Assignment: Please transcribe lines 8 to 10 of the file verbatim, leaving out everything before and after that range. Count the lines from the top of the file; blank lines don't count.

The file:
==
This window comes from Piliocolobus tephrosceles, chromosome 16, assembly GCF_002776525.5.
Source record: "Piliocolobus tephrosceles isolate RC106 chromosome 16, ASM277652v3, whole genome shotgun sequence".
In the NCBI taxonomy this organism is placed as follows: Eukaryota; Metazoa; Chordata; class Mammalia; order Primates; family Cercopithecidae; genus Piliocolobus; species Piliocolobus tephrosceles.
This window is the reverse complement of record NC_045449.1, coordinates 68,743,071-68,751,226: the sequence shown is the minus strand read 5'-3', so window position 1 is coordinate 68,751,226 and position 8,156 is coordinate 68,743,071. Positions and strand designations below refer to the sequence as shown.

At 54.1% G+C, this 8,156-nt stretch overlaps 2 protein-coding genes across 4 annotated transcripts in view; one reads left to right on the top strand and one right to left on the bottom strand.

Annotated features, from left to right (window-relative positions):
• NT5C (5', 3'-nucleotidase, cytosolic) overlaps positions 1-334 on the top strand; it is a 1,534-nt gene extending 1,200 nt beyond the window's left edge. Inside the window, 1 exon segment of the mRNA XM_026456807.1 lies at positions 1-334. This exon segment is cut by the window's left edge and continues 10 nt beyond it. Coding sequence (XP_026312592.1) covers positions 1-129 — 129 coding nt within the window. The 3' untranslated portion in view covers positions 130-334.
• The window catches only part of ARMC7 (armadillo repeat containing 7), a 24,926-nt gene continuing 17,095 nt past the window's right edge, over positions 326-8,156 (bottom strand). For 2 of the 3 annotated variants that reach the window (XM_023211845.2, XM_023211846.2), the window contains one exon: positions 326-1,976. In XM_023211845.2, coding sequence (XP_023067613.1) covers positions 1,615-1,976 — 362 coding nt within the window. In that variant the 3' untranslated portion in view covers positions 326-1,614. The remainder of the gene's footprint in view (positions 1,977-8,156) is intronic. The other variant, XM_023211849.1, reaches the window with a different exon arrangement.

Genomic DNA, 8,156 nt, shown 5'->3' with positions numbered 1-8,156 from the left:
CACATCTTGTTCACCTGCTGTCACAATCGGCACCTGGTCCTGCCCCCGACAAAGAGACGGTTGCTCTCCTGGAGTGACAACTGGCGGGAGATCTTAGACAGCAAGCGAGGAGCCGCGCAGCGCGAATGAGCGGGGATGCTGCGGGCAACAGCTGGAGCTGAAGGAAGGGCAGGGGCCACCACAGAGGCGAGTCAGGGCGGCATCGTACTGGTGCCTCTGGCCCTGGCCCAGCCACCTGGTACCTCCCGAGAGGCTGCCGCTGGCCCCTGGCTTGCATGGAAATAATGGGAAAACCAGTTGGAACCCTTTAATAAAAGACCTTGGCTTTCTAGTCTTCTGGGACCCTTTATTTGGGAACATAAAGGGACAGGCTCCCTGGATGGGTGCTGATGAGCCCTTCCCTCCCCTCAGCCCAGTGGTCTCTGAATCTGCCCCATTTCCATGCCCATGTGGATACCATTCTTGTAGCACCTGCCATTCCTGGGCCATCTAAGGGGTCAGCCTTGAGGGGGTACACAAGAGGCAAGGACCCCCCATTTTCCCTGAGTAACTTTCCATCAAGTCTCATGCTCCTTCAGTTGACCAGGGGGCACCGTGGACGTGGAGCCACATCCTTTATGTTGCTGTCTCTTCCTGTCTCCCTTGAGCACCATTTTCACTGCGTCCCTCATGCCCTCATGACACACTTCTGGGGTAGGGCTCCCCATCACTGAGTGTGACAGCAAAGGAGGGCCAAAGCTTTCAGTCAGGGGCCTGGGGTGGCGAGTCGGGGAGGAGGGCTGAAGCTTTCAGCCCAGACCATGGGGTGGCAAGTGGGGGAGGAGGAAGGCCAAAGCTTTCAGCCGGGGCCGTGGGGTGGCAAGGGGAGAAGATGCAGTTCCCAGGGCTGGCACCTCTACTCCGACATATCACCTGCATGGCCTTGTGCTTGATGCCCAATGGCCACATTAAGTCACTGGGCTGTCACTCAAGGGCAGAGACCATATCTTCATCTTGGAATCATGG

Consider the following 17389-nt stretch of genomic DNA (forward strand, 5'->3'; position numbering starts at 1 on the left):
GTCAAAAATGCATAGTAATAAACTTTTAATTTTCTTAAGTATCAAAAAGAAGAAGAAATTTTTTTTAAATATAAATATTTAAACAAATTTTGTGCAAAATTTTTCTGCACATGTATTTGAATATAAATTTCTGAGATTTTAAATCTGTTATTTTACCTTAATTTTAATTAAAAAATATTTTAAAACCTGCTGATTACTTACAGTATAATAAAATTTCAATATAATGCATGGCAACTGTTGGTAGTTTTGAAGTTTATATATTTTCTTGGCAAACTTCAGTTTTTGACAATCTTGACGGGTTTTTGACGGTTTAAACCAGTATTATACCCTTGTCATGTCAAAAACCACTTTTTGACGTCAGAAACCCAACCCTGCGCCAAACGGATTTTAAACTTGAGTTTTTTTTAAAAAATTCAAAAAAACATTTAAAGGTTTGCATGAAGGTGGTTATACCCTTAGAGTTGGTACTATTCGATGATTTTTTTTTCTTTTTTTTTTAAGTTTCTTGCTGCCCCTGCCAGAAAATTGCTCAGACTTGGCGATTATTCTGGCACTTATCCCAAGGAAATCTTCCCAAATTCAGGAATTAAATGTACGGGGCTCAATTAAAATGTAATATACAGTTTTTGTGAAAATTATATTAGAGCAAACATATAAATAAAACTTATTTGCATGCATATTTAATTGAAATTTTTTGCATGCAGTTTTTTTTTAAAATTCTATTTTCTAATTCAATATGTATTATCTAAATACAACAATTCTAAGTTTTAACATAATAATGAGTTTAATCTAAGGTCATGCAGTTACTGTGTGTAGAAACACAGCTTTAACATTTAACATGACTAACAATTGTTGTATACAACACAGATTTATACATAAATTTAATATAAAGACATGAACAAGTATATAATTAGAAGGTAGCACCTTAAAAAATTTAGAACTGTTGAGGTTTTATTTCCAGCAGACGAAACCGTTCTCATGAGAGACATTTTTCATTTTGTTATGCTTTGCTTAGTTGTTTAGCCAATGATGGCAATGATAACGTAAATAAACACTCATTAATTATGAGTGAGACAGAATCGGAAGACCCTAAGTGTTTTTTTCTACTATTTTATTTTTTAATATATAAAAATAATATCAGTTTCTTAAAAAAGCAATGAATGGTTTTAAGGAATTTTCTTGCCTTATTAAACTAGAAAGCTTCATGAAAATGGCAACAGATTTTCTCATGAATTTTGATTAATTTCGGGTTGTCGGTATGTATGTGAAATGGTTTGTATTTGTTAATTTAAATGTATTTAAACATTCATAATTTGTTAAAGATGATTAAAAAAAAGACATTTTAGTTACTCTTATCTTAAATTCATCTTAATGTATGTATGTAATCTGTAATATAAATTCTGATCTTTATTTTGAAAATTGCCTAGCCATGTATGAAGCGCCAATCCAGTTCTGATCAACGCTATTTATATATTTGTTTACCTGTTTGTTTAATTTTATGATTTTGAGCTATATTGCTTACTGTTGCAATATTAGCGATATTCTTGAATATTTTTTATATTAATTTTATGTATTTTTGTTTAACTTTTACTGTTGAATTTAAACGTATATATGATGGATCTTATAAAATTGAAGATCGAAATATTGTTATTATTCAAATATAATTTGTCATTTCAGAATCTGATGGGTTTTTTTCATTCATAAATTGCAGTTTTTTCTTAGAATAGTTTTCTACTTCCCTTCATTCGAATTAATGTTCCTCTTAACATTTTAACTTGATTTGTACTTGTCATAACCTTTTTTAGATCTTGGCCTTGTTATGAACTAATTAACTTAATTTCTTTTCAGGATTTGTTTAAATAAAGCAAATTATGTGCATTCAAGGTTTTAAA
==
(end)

• The window catches only part of ARMC7 (armadillo repeat containing 7), a 24,926-nt gene continuing 17,095 nt past the window's right edge, over positions 326-8,156 (bottom strand). For 2 of the 3 annotated variants that reach the window (XM_023211845.2, XM_023211846.2), the window contains one exon: positions 326-1,976. In XM_023211845.2, coding sequence (XP_023067613.1) covers positions 1,615-1,976 — 362 coding nt within the window. In that variant the 3' untranslated portion in view covers positions 326-1,614. The remainder of the gene's footprint in view (positions 1,977-8,156) is intronic. The other variant, XM_023211849.1, reaches the window with a different exon arrangement.

Genomic DNA, 8,156 nt, shown 5'->3' with positions numbered 1-8,156 from the left:
CACATCTTGTTCACCTGCTGTCACAATCGGCACCTGGTCCTGCCCCCGACAAAGAGACGGTTGCTCTCCTGGAGTGACAACTGGCGGGAGATCTTAGACAGCAAGCGAGGAGCCGCGCAGCGCGAATGAGCGGGGATGCTGCGGGCAACAGCTGGAGCTGAAGGAAGGGCAGGGGCCACCACAGAGGCGAGTCAGGGCGGCATCGTACTGGTGCCTCTGGCCCTGGCCCAGCCACCTGGTACCTCCCGAGAGGCTGCCGCTGGCCCCTGGCTTGCATGGAAATAATGGGAAAACCAGTTGGAACCCTTTAATAAAAGACCTTGGCTTTCTAGTCTTCTGGGACCCTTTATTTGGGAACATAAAGGGACAGGCTCCCTGGATGGGTGCTGATGAGCCCTTCCCTCCCCTCAGCCCAGTGGTCTCTGAATCTGCCCCATTTCCATGCCCATGTGGATACCATTCTTGTAGCACCTGCCATTCCTGGGCCATCTAAGGGGTCAGCCTTGAGGGGGTACACAAGAGGCAAGGACCCCCCATTTTCCCTGAGTAACTTTCCATCAAGTCTCATGCTCCTTCAGTTGACCAGGGGGCACCGTGGACGTGGAGCCACATCCTTTATGTTGCTGTCTCTTCCTGTCTCCCTTGAGCACCATTTTCACTGCGTCCCTCATGCCCTCATGACACACTTCTGGGGTAGGGCTCCCCATCACTGAGTGTGACAGCAAAGGAGGGCCAAAGCTTTCAGTCAGGGGCCTGGGGTGGCGAGTCGGGGAGGAGGGCTGAAGCTTTCAGCCCAGACCATGGGGTGGCAAGTGGGGGAGGAGGAAGGCCAAAGCTTTCAGCCGGGGCCGTGGGGTGGCAAGGGGAGAAGATGCAGTTCCCAGGGCTGGCACCTCTACTCCGACATATCACCTGCATGGCCTTGTGCTTGATGCCCAATGGCCACATTAAGTCACTGGGCTGTCACTCAAGGGCAGAGACCATATCTTCATCTTGGAATCATGG